A time when "Many lost their footing in the faith."
Fr. Mark, Prior of Siverstream Priory wrote a sort of synopsis of what was going on when Pope Paul VI released his Credo - noting the indifference with which it was received. This document predated Humane Vitae by less than a month - and history demonstrates how that was received.
What I appreciate about Father's post is his concise history of the 'moment'. While he was faithfully seeking God - I at that time was indulging myself in the new found freedoms of the age. Father's perspective is right on - something I came to understand in the summer of 1972. The big difference between someone like me and Fr. Mark is that Father remained faithful to God throughout his life - I did not. Perseverance is the key to sanctity. But I digress.
I Survived the Summer of 1968
Pope Paul VI promulgated The Credo of the People of God on 30 June1968, less than one month before releasing his prophetic Encyclical Humanae Vitae. I lived through these events. I remember them well. It was a very hot summer; I was volunteering in a program for disadvantaged inner-city children. Robert F. Kennedy had been assassinated earlier that same summer on 5 June.Fr. Mark knows how we got where we are today too.
Priests, religious, and seminarians were thrust into a whirlwind of liturgical, theological, and moral confusion. Many lost their footing in the faith. Even "enclosed" monasteries were affected. It was not uncommon to find that Zen Buddhism, so-called "Catholic" Pentecostalism, and a fascination with Garabandel and other apparitions had all made inroads into the same monastery. The Trappists, it seems, were especially hard hit by the rage for pluralism. The idea was that there should be something for everyone: "I'm OK, You're OK" (published in 1967) was the new Summa. Everything was subject to redefinition and reformulation. And, not to be forgotten: The National Association for Pastoral Renewal came out with the "Make Celibacy Optional" bumper sticker.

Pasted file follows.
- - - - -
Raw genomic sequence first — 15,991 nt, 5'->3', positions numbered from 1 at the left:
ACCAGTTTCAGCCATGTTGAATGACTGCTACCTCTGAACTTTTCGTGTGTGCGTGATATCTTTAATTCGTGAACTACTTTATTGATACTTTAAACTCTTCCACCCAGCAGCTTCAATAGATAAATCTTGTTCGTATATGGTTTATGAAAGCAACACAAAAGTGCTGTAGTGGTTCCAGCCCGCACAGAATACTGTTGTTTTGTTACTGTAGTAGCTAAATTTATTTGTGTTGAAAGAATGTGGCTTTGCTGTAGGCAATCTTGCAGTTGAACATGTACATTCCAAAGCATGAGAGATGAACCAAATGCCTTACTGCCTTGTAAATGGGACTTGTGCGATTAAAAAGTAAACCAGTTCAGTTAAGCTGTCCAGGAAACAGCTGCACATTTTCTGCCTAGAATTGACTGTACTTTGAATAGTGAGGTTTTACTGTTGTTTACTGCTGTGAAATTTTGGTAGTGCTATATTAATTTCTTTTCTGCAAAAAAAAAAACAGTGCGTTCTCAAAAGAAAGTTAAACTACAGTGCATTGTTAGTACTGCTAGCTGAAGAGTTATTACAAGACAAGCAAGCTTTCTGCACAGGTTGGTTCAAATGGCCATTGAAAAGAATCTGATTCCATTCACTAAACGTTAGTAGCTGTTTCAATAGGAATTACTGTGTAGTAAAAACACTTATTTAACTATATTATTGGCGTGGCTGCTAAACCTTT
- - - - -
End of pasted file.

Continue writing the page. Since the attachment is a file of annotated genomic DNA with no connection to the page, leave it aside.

In Paris, student protesters and strikers launched the now famous social revolution of mai 68, the matrix of a generation of soixante-huitards (sixty-eighters), who, alas, would carry their groovy ideologies forward into the new millennium in both the world and the Church.
In the world of popular culture, the Broadway musical Hair opened in April 1968, offering young people a combination of music and lyrics that glorified every manner of sexual license and perversion. The pollution of the sexual revolution poured into the Church through the windows opened at the Second Vatican Council to let in fresh air. Young Religious of the Sacred Heart, formerly so ladylike and prim, discovered the joy of theological dialogue with edgy long haired Jesuit scholastics in jeans and sandals . . . and the rest is history.
Among Catholics, there was a heady feeling in the air, enticing even the brightest and the best to believe that everything in the Church and in society had to be re-imagined and re-created, beginning with the liturgy. Tampering with the liturgy led to tampering with the doctrine of the faith; and tampering with the doctrine of the faith led to a skewed moral theological and ethical praxis. - Finish reading here.
"Allow yourself to be taught." - John of the Cross